SNP business record worrying for ScotRail - your views
"There is no better time than now for the vision thing and for ScotRail becoming a people's railway”
SNP business record worrying for ScotRail
You report that SNP HQ are proposing to take over the Abelio/ScotRail franchise through an arms length company (‘ScotRail will return to public ownership next year’, March 18). Costs/business plan please?
Everyone considering voting SNP on May 6, I am sure, do not need reminding that they have been rather cack-handed when foraying in to the commercial world, whether it be airports, shipbuilding, fabrications and more.
Overseeing the building of a new hospital is not rocket science, except under various SNP ministers.
It is clear the SNP do not walk their own talk, never let facts get in the way of a good press release or TV appearance.
Post-Covid and post-Brexit surely it is time for politicians to be looking beyond the end of their noses. There is no better time than now for the vision thing and for ScotRail becoming a people's railway. It's not old fashioned dogma, it makes sense in these extraordinary times. You could even call it a once in a life opportunity.
I shall be voting for parties (Co-operative and Labour) who have big ideas, respect the people living in Scotland and will deliver on their promises. Of course, I am partisan!
Douglas McBean, West Pilton Way, Edinburgh.
Lockdown measures prove baffling
The relaxation of lockdown measures will no doubt please those who want to sit outside in a beer garden of an evening. But there seems little logic behind some of the provisions.
I have seen no evidenceto show that restaurants have been transmitters of the virus, yet proprietors have been punished disproportionately.
It is hard to understand why 50 people can sit down together at a wedding feast but restaurants cannot open. After all the expense restaurateurs went to last year to make their premises Covid safe, this is another slap in the face for them.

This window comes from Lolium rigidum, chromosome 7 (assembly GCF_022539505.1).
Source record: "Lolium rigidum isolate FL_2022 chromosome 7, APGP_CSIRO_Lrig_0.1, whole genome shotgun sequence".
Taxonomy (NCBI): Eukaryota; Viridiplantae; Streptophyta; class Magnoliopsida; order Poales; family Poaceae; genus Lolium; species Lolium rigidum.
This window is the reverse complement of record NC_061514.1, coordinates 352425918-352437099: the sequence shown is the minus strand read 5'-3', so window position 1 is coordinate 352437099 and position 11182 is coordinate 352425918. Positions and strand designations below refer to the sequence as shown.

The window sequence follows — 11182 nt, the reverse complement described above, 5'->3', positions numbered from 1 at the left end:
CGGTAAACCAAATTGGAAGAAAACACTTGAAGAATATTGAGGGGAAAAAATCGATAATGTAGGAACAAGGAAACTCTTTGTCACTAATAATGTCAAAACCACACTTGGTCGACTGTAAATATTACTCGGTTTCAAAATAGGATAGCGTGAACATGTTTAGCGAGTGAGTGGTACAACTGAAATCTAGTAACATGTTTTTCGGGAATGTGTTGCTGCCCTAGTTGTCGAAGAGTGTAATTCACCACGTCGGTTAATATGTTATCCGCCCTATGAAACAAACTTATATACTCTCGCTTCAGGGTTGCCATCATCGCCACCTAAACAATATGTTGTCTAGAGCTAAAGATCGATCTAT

As last year, restaurants have to close at an unsocially early hour. Why? What is so special about 8pm that 10pm doesn’t meet? Having a glass of wine indoors is not permitted. Why?
This reminds me of a colleague who described the old Scottish licensing laws as ‘The Misery of Scotland Act’.
Jill Stephenson, Glenlockhart Valley, Edinburgh.
Standards slipping in political behaviour
If even only some of the latest allegations concerning inappropriate behaviour in Westminster by an SNP minister and the reaction or lack of it by those in charge are true, it is beyond concerning.
It would seem the decision-makers and leaders of the Scottish nationalists are operating to standards more akin to the early 18 or 1900s than the 2000s. The Salmond Committee’s leaked conclusions merely endorse this conception.
This I am afraid is the behaviour of a party drunk on power and fast reaching the stage where those in charge feel that they are untouchable and all normal patterns of integrity and decent behaviour do not apply to them.
The tendrils of what can only be called this abuse of power seem to be everywhere. Thank the Lord an English MP has used parliamentary privilege to expose at least some of the wrongdoing; why could it not have been a Scot?
There has been, it would seem, deep party political, influential incursions into business, the arts, the law, the civil service and the media in Scotland.
I would venture no country or region in the civilised western world has seen the abuse of power that we see have seen recently wielded almost as a norm in Scotland.
Alexander McKay, New Cut Rigg, Edinburgh.